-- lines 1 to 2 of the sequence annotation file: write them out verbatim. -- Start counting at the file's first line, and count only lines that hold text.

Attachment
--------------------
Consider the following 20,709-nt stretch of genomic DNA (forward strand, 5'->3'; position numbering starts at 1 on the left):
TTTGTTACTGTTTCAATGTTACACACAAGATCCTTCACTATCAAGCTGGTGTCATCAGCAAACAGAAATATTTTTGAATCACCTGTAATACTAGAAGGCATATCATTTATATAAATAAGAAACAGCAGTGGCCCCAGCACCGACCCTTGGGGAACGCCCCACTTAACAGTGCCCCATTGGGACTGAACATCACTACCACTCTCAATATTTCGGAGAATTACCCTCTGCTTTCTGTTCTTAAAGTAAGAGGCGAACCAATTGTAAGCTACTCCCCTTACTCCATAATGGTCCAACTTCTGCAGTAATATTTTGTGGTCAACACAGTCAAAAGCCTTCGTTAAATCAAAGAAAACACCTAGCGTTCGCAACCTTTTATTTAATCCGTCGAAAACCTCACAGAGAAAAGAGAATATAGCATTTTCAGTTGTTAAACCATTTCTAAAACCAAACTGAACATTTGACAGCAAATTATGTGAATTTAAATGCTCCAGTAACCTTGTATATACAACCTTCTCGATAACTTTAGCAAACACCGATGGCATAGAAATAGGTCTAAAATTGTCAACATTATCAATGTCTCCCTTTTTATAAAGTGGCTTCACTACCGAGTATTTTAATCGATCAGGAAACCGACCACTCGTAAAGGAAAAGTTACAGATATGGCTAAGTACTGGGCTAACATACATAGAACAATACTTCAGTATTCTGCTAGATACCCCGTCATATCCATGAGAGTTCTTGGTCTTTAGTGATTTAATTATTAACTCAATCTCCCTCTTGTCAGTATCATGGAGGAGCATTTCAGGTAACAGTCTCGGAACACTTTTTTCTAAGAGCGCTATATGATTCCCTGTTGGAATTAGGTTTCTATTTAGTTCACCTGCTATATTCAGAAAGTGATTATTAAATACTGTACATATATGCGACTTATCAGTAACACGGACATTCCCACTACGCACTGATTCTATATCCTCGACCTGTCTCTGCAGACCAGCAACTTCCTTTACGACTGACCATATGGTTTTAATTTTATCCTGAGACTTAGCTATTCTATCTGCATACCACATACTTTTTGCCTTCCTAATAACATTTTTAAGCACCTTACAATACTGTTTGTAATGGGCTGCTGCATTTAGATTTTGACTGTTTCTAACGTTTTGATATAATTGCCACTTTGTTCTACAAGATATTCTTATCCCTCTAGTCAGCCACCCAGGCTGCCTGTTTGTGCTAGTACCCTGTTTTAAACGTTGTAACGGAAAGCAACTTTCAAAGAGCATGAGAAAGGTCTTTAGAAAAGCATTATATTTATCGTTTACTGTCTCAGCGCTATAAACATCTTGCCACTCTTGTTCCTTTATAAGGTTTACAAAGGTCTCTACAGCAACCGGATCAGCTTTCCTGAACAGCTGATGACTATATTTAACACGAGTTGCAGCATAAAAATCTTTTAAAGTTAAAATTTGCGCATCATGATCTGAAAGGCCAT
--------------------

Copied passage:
Consider the following 20,709-nt stretch of genomic DNA (forward strand, 5'->3'; position numbering starts at 1 on the left):
TTTGTTACTGTTTCAATGTTACACACAAGATCCTTCACTATCAAGCTGGTGTCATCAGCAAACAGAAATATTTTTGAATCACCTGTAATACTAGAAGGCATATCATTTATATAAATAAGAAACAGCAGTGGCCCCAGCACCGACCCTTGGGGAACGCCCCACTTAACAGTGCCCCATTGGGACTGAACATCACTACCACTCTCAATATTTCGGAGAATTACCCTCTGCTTTCTGTTCTTAAAGTAAGAGGCGAACCAATTGTAAGCTACTCCCCTTACTCCATAATGGTCCAACTTCTGCAGTAATATTTTGTGGTCAACACAGTCAAAAGCCTTCGTTAAATCAAAGAAAACACCTAGCGTTCGCAACCTTTTATTTAATCCGTCGAAAACCTCACAGAGAAAAGAGAATATAGCATTTTCAGTTGTTAAACCATTTCTAAAACCAAACTGAACATTTGACAGCAAATTATGTGAATTTAAATGCTCCAGTAACCTTGTATATACAACCTTCTCGATAACTTTAGCAAACACCGATGGCATAGAAATAGGTCTAAAATTGTCAACATTATCAATGTCTCCCTTTTTATAAAGTGGCTTCACTACCGAGTATTTTAATCGATCAGGAAACCGACCACTCGTAAAGGAAAAGTTACAGATATGGCTAAGTACTGGGCTAACATACATAGAACAATACTTCAGTATTCTGCTAGATACCCCGTCATATCCATGAGAGTTCTTGGTCTTTAGTGATTTAATTATTAACTCAATCTCCCTCTTGTCAGTATCATGGAGGAGCATTTCAGGTAACAGTCTCGGAACACTTTTTTCTAAGAGCGCTATATGATTCCCTGTTGGAATTAGGTTTCTATTTAGTTCACCTGCTATATTCAGAAAGTGATTATTAAATACTGTACATATATGCGACTTATCAGTAACACGGACATTCCCACTACGCACTGATTCTATATCCTCGACCTGTCTCTGCAGACCAGCAACTTCCTTTACGACTGACCATATGGTTTTAATTTTATCCTGAGACTTAGCTATTCTATCTGCATACCACATACTTTTTGCCTTCCTAATAACATTTTTAAGCACCTTACAATACTGTTTGTAATGGGCTGCTGCATTTAGATTTTGACTGTTTCTAACGTTTTGATATAATTGCCACTTTGTTCTACAAGATATTCTTATCCCTCTAGTCAGCCACCCAGGCTGCCTGTTTGTGCTAGTACCCTGTTTTAAACGTTGTAACGGAAAGCAACTTTCAAAGAGCATGAGAAAGGTCTTTAGAAAAGCATTATATTTATCGTTTACTGTCTCAGCGCTATAAACATCTTGCCACTCTTGTTCCTTTATAAGGTTTACAAAGGTCTCTACAGCAACCGGATCAGCTTTCCTGAACAGCTGATGACTATATTTAACACGAGTTGCAGCATAAAAATCTTTTAAAGTTAAAATTTGCGCATCATGATCTGAAAGGCCAT